2021 Year in Review: July

Canada Day in a pandemic

Like every year in Canada, the month of July starts with the country’s national holiday on Jul. 1. Canada Day is most often celebrated with family and friends getting together to enjoy fun summer activities and a barbecue. While festivities usually include concerts, live events and fireworks, but due to the pandemic, most were either postponed or cancelled this year. 

In Park Extension, it is usually the National Bangladeshi-Canadian Council (NBCC) that organizes celebrations in front of the Parc Metro station. Although they wanted to celebrate in full this year, they were forced to postpone activities to early August because certain COVID-19 measures were still in place. 

“The Government of Quebec has procedures and still tough measures in place,” said Monir Hossain, president of the NBCC, after he had submitted an event request for 150 people. “Especially for a small even like ours, the measures were too heavy for us,” he added.

Health regulations stipulated that there would have to be a perimeter fence, dedicated entry and exit points and early guest registration. These requirements seemed too complicated for a small event, so the NBCC decided to reschedule.

This was in addition to many celebrations being cancelled due to the uncovering of multiple mass graves of children at several former residential schools sites across the country. 

VacciVan in Park Ex Parks

Throughout 2021, Park Extension saw lagging vaccination rates and slow uptake of immunization. With factors like linguistic barriers and differing socio-economic realities affecting rates, local health authorities had to think outside the box to increase vaccination in the area. 

On Jun. 29, the CIUSSS West-Central Montreal launched its VacciVan campaign at Howard Park. The program sent a truck filled with vaccines and medical professionals into the community to set up pop-up vaccination clinics in local parks. 

A total of 435 vaccines were administered over the 4 days and contributed to the total proportion of residents with at least 1 dose, then at  58 percent. “We are in the park where the people are with their family,” added  Lucie Tremblay, director of nursing and vaccination for CIUSSS West-Central, explaining that this contributed to the accessibility of inoculations.”

“I think that for the people it’s a good opportunity to come here,” said resident Dawood Masih, explaining that other appointments are often 3 to 4 months away and that many people can’t plan that far out. Masih was very pleased with the campaign and felt it could help get more people vaccinated.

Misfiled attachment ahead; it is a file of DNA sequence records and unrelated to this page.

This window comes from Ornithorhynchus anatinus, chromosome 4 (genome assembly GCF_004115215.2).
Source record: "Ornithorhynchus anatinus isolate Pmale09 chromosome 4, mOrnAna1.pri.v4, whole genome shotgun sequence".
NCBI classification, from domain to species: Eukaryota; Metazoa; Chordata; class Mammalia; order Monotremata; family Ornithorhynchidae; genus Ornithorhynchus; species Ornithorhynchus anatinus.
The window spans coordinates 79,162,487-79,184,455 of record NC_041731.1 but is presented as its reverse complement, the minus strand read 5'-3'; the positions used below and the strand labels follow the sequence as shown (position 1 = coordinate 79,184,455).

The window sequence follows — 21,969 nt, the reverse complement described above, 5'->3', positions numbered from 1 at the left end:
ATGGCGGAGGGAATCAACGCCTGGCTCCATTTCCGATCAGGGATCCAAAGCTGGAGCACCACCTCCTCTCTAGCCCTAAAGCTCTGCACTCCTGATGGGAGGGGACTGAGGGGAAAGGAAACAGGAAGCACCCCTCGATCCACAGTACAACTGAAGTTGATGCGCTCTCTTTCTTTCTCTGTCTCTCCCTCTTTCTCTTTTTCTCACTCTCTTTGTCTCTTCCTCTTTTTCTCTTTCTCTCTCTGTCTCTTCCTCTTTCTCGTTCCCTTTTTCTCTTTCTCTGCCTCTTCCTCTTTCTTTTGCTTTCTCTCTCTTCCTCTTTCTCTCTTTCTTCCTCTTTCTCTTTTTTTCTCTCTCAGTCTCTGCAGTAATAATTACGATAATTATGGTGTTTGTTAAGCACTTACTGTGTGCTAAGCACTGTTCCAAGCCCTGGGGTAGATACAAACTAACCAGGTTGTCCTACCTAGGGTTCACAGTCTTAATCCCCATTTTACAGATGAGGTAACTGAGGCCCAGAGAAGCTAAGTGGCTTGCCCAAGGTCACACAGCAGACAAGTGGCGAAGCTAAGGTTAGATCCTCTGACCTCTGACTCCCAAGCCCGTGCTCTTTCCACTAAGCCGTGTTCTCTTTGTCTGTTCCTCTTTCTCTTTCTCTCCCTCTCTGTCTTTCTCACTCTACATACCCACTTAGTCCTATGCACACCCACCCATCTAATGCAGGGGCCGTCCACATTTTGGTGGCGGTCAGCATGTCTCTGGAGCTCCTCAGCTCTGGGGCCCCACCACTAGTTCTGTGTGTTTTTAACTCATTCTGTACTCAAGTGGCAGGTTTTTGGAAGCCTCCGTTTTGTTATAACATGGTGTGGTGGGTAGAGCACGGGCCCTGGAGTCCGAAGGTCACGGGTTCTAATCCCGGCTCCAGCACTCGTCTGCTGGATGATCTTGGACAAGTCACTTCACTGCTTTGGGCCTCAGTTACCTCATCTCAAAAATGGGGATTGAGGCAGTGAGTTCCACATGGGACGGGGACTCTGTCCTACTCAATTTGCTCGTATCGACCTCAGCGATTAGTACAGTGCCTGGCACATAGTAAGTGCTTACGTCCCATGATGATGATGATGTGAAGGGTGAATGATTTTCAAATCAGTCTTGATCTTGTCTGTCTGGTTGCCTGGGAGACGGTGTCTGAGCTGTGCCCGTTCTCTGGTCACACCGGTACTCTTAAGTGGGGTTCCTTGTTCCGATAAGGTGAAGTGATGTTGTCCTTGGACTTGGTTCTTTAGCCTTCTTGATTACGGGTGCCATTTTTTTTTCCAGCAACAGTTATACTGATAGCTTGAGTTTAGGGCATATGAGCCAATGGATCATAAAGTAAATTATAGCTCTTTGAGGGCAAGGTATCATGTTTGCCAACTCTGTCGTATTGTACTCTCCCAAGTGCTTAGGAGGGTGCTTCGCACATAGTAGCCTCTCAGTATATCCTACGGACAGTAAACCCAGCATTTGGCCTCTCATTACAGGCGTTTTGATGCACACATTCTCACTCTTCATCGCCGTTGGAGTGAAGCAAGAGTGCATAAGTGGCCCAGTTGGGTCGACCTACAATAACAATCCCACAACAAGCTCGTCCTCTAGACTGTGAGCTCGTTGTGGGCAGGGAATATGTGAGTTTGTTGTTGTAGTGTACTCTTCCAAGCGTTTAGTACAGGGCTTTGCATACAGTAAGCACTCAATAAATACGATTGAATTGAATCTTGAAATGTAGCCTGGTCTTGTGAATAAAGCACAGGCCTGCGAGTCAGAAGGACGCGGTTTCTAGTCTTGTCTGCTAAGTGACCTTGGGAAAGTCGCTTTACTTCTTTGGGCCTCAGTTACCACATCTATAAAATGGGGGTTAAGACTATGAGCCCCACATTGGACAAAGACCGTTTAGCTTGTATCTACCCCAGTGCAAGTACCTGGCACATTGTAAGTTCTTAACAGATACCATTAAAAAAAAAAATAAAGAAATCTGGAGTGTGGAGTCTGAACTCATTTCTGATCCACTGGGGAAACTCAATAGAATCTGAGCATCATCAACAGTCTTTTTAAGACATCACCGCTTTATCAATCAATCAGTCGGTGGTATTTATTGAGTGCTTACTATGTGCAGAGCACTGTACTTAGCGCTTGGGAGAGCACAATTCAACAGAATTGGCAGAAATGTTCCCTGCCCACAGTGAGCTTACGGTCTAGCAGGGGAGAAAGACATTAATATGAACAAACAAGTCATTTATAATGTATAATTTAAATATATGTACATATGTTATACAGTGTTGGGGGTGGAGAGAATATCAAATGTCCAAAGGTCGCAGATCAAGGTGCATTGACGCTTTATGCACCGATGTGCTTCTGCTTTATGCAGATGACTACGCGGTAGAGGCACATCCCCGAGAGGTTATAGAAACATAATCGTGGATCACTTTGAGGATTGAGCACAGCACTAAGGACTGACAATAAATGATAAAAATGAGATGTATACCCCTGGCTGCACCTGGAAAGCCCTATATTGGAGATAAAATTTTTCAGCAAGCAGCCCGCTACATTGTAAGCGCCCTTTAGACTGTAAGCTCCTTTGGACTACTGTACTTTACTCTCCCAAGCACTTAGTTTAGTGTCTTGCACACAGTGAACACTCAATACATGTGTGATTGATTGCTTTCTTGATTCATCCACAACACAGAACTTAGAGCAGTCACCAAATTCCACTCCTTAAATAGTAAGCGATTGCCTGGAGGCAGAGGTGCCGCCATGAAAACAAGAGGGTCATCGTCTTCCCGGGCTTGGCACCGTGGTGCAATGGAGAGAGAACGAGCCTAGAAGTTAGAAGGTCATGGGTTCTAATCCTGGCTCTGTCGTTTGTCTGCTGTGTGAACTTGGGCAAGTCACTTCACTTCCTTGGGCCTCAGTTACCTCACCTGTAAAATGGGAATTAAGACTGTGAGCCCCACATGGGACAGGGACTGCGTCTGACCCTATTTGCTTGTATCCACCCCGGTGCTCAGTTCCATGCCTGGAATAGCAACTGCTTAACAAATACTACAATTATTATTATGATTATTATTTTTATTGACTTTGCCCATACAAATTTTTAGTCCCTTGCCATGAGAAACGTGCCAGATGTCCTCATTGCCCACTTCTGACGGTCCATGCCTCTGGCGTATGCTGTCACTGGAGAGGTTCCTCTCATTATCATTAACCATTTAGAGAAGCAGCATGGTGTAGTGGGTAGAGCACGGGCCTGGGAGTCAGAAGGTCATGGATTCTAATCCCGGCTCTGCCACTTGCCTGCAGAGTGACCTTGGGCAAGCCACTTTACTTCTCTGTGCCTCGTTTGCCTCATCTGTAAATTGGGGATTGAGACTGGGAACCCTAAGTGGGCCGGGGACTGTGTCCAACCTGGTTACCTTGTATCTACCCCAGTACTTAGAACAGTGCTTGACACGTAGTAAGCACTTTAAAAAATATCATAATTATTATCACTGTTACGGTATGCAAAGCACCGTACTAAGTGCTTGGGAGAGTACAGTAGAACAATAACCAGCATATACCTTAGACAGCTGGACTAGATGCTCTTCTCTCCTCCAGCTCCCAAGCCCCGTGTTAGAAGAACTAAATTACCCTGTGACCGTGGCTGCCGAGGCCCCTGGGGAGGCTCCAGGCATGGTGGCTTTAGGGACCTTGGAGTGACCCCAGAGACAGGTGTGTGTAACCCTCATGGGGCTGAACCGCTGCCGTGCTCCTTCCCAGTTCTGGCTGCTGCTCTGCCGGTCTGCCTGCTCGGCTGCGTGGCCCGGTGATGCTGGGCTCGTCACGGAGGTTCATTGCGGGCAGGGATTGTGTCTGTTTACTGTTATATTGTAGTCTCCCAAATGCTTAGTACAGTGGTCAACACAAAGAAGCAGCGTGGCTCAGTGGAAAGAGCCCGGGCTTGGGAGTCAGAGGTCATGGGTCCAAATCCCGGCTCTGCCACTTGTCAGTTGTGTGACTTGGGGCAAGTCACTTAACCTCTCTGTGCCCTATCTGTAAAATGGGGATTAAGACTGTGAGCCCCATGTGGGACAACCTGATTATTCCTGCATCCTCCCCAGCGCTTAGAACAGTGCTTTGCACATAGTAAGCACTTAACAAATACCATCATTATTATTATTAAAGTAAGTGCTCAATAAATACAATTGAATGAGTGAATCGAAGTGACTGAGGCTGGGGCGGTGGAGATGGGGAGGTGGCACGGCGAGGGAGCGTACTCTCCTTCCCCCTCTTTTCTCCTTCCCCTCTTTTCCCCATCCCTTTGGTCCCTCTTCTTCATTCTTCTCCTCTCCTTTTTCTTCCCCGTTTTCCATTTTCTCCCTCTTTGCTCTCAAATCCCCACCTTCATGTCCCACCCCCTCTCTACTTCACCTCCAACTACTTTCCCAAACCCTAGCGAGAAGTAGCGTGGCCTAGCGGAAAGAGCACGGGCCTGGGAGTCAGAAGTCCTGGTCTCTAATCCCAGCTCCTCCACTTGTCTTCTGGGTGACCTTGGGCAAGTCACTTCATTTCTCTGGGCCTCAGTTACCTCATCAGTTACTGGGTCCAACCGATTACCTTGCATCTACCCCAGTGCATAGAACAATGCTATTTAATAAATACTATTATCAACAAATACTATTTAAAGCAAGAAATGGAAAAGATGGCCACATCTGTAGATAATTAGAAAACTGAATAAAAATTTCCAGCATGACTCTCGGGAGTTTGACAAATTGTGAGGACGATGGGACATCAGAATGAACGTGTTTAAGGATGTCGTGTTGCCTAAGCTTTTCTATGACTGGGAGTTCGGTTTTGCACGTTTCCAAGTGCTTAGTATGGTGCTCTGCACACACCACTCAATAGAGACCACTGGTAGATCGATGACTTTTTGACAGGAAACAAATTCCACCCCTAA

Femicide in Park Extension

On July 19, Park Ex resident Rajinder Prabhneed Kaur was murdered in her apartment and became the 14th femicide of 2021 in Quebec. The suspect in the murder was her husband, 30-year-old Navdeep Singh Ghotra, who later fled and was found dead in the Rivière-des-Prairies river north of Montreal later that month.

Police officers were alerted at around 5 PM, discovering the inanimate body of the victim in a pool of blood in her apartment on Birnam, near the corner of Saint-Roch. A child was in the apartment at the time while a second had fled the scene but was found later that evening. 

Ghotra reportedly made a video call in the late afternoon, confessing his crime to family members in India and showing them the scene before fleeing. The family in India immediately contacted local police who then notified the SPVM.

The suspect was known to police, who said he had been charged for uttering death threats against his wife last May. He was awaiting trial set for early October. Kaurs’ murder caused widespread indignation across the province, with many demanding that more be done to keep women safe from domestic abuse and violent partners.

Anger at continued closure at Ogilvy crossing 

As the summer advanced well into its second half, ​​frustration among residents began to turn to anger and bewilderment as the passage at the Parc Exo station had still not opened. Many took to social media and resorted to picketing the fence to protest its continued closure.

Residents hoped for a temporary solution over the summer months but to their dismay, that was never realized. “The city keeps saying ‘we’re taking care of you, don’t worry, it’ll be done by November,’ but we know there are elections,” said resident and activist Béatrice Calmel, implying that the city was turning the crossing into an electoral issue. “We are once again trapped,” she added. 

Although the City eventually installed a gate in the fence, it was later padlocked and nearly never opened. Residents said this was adding insult to injury. “I did something which was really immature,” said resident Daniel Spade, “I got a crowbar and I broke the lock.” Spade was later arrested and charged with vandalism. 

Although many people expected the passage to be opened for the duration of the National Bank Open tennis tournament in nearby Jarry Park, the fence remained shut for the remainder of the summer.